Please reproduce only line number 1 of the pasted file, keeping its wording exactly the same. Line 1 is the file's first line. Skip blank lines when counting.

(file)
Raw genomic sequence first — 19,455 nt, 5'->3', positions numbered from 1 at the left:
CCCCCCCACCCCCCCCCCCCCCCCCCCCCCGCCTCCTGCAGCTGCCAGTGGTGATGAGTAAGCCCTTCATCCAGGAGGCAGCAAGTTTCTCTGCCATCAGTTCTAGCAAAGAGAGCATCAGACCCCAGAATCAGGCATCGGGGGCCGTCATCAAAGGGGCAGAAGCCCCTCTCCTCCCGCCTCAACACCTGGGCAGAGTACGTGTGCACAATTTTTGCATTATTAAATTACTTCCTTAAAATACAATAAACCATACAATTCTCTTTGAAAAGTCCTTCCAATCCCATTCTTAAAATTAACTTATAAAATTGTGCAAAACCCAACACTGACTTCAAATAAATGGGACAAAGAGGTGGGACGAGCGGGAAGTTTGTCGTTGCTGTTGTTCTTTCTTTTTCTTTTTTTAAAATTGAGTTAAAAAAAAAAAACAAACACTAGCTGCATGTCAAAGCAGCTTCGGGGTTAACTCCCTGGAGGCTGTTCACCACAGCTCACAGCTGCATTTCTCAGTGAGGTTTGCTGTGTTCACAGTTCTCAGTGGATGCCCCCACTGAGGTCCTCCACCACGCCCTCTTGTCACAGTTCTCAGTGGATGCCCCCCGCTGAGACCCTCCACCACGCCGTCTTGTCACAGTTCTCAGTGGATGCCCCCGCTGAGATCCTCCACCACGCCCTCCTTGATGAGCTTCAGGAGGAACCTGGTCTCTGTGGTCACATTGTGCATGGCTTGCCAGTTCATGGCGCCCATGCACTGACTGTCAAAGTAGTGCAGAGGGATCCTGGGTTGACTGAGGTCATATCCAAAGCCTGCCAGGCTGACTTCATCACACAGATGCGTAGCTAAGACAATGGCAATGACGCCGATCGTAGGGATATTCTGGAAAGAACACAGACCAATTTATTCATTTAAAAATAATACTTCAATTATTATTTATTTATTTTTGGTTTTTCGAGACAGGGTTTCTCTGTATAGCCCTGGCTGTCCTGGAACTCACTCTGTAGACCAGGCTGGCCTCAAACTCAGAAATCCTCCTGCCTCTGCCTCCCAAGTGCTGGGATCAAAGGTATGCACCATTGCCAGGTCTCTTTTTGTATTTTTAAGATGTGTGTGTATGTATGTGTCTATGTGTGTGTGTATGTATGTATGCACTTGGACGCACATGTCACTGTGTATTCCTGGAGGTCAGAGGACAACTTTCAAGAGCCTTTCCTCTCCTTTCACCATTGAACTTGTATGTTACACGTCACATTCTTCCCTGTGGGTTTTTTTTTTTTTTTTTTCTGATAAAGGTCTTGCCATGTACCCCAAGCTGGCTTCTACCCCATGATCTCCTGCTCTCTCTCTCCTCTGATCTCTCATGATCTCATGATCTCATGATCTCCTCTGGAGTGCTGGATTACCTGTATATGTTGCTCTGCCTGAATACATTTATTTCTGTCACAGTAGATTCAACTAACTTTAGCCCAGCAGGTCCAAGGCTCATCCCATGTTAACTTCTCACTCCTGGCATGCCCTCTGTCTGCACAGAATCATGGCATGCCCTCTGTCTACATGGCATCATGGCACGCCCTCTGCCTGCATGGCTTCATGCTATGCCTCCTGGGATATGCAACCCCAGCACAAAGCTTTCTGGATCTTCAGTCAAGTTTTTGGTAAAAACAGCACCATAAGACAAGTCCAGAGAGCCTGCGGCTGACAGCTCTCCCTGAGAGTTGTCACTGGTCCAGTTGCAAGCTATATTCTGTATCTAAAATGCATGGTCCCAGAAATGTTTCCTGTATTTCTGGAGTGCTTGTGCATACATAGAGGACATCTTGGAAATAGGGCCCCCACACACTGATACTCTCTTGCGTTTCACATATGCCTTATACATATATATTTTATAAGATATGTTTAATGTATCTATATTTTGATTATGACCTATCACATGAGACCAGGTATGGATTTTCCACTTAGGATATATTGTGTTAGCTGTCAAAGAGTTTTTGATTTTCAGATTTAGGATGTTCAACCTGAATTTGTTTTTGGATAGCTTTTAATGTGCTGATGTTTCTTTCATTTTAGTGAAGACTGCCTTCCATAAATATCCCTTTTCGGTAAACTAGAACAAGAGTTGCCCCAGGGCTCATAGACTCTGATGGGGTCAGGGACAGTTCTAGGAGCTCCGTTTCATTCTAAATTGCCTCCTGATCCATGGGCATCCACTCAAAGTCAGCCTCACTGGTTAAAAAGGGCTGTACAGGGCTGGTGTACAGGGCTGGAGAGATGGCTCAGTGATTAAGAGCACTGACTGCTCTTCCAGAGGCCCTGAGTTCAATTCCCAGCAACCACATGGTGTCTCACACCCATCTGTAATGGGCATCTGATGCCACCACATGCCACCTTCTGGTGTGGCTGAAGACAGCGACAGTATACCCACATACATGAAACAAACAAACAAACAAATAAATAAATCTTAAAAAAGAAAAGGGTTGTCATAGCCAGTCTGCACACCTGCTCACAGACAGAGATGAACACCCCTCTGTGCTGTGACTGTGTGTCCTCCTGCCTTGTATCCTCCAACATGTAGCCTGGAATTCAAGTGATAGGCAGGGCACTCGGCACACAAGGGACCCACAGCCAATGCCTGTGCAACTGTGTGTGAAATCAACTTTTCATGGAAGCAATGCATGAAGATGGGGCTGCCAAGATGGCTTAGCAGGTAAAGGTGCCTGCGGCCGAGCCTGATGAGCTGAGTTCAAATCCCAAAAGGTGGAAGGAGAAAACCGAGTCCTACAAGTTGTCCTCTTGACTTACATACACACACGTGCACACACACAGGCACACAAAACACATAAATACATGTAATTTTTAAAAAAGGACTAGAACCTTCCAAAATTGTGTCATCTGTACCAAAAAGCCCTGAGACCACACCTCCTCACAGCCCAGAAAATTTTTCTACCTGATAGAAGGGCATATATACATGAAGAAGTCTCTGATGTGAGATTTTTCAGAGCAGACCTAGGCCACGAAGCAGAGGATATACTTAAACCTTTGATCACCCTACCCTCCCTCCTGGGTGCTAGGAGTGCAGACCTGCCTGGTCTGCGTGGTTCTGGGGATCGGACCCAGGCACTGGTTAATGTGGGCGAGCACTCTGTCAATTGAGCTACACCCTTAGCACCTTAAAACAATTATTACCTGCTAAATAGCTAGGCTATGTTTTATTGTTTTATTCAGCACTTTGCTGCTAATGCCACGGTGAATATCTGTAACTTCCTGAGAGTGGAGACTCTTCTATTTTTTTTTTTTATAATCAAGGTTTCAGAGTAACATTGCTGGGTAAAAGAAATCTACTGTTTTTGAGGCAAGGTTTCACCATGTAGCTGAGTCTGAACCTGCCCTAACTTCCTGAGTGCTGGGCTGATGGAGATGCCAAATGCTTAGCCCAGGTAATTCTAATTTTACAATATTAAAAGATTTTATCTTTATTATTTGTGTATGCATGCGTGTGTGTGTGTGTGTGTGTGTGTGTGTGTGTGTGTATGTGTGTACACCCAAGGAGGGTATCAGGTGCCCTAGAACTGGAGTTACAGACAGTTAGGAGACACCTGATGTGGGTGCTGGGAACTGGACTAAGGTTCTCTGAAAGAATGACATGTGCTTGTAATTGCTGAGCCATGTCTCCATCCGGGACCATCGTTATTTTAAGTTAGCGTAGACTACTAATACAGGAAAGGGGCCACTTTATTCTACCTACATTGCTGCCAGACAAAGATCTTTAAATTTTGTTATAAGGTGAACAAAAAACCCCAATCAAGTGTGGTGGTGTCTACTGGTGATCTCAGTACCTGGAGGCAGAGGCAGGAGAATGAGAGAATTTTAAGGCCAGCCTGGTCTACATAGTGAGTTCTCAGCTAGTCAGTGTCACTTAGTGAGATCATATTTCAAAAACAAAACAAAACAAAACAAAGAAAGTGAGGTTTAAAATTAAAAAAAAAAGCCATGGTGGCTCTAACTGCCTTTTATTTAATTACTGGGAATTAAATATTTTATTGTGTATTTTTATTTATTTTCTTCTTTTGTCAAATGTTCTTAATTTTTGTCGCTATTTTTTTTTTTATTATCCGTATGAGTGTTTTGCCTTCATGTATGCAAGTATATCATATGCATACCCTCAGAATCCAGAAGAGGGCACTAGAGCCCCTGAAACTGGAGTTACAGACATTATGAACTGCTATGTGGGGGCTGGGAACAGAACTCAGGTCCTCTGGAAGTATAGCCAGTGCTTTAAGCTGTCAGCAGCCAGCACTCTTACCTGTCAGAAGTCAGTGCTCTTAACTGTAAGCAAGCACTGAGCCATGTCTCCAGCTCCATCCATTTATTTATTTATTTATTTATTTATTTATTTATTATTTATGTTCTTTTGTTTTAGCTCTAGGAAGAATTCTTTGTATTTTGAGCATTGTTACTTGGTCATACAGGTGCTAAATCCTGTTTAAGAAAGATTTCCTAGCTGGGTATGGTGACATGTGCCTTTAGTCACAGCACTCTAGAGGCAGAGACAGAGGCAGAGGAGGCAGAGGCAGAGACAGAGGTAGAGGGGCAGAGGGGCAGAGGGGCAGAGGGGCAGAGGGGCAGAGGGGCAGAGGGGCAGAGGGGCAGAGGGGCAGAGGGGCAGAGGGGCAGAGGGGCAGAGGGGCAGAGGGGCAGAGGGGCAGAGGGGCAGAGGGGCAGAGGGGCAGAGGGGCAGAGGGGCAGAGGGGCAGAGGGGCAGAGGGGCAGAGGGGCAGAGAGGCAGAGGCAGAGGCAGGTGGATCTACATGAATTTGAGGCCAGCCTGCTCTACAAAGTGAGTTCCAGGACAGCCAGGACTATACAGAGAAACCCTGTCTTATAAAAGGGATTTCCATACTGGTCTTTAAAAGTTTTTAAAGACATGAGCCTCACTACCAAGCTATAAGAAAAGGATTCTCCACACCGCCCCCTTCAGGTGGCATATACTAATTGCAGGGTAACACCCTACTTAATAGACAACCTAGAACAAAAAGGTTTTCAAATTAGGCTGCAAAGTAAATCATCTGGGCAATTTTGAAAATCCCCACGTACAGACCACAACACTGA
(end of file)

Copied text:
Raw genomic sequence first — 19,455 nt, 5'->3', positions numbered from 1 at the left: